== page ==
ONE I. Ideological Roots - Antecedents & Context

1. Introduction. Dynamics of Prejudice - Human Nature & Behavior


What do I know about the Holocaust? What do I want to know? Why do we study it?


This course attempts to deal with the Holocaust - Shoah, & the Nazi assault on Humanity. This course will cover the ideas and events leading up to the Holocaust Era (1933-1945), as well as its legacy.

To explore the causes of the Nazi assault on humanity and violations of human rights of the Jews and the undesirable “others” during the Holocaust era, 1933-1945:

Explore the ideologies, processes and the events which culminated in genocide, -from isolation to the "Final Solution," and the reactions to the Holocaust, exploring the inter-relationships between the perpetrators, the victims, and the bystanders. In the view of many commentators, it was the interaction of these very elements -the implacable cruelty & irrationality of the Nazi perpetrator, the overwhelming passivity & compliance of the Jewish victim, and the inaction and indifference of much of the rest of the world- that made possible this unthinkable episode in human history.

At the conclusion of this course students will be able to discuss how a society get to this point - Assess the ideological, social, political, economic and cultural developments that helped create a climate in which the Holocaust could occur, and demonstrate an understanding and knowledge of the conditions and circumstances that led to the Holocaust.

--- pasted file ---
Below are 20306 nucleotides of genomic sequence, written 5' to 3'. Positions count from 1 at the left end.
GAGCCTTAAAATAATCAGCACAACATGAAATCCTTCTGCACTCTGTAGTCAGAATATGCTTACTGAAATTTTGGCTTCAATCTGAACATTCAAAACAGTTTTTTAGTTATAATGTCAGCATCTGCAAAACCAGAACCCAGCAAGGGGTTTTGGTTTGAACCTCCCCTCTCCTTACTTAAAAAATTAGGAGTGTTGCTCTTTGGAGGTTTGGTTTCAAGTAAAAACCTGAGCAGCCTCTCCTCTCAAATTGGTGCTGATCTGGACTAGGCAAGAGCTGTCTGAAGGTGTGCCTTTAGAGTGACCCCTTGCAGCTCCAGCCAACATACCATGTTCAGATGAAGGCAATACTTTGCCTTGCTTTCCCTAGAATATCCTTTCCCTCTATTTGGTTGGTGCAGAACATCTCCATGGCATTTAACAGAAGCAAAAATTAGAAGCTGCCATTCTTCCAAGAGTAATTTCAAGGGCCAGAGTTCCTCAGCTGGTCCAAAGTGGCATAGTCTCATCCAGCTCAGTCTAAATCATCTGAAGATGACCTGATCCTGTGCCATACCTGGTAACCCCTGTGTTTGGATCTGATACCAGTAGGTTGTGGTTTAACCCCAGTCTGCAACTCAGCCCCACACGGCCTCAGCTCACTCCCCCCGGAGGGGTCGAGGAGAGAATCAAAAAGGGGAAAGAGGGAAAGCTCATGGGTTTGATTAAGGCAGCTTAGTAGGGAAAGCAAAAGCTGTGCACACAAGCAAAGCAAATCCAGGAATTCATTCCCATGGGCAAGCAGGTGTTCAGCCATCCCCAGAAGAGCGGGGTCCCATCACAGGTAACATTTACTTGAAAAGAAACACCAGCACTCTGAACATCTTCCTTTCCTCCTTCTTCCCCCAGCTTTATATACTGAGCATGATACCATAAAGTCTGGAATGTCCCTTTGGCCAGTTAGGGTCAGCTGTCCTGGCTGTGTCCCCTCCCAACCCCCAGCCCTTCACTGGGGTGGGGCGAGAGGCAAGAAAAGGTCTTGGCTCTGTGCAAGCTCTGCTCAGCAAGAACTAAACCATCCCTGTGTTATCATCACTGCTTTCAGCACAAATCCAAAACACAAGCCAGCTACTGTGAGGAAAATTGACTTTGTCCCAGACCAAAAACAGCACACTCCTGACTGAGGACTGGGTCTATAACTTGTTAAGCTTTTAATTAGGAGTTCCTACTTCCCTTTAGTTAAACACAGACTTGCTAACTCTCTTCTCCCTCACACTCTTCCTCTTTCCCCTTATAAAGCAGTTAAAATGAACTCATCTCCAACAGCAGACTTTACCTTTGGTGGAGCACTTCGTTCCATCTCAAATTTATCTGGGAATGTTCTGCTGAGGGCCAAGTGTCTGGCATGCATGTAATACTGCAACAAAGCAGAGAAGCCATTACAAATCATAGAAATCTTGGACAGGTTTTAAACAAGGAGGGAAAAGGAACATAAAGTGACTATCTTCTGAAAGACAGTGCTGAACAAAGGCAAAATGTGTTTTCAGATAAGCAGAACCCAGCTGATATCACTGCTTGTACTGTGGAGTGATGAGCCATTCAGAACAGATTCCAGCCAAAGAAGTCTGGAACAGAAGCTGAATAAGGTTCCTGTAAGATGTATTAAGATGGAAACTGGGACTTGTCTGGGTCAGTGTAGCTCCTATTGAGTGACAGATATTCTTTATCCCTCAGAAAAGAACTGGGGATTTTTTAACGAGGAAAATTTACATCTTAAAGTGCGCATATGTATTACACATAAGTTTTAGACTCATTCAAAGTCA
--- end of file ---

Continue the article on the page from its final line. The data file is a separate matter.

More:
The Course

We will seek to investigate and understand the origins/causes, progression/development, and legacies of the Nazi onslaught against the Jews & against the undesirables ‘others.’ The meaning, impact, and aftermath of the Holocaust will be explored through history, with emphasis on equal dignity, tolerance, diversity, and human understanding.

This course attempts to deal with the history of the Nazi persecution of the Jews, and the ‘Others,’ and the historical processes which culminated in a plan to murder all the Jews living in a territory either directly controlled by Germany or within the German sphere of influence.

In our discussions, we will trace the history of the Jewish Question, and the origins of the Final Solution -Nazi hostility to the Jews, in the political and ideological traditions of German nationalism. In order to understand why the Jews were singled out by the Nazis and the collaborators, and the silence of the bystanders, we will study ancient, medieval and early modern conceptions of Jews and then relate them to social constructions of the ‘Jew’ in so-called modern forms of political discourse.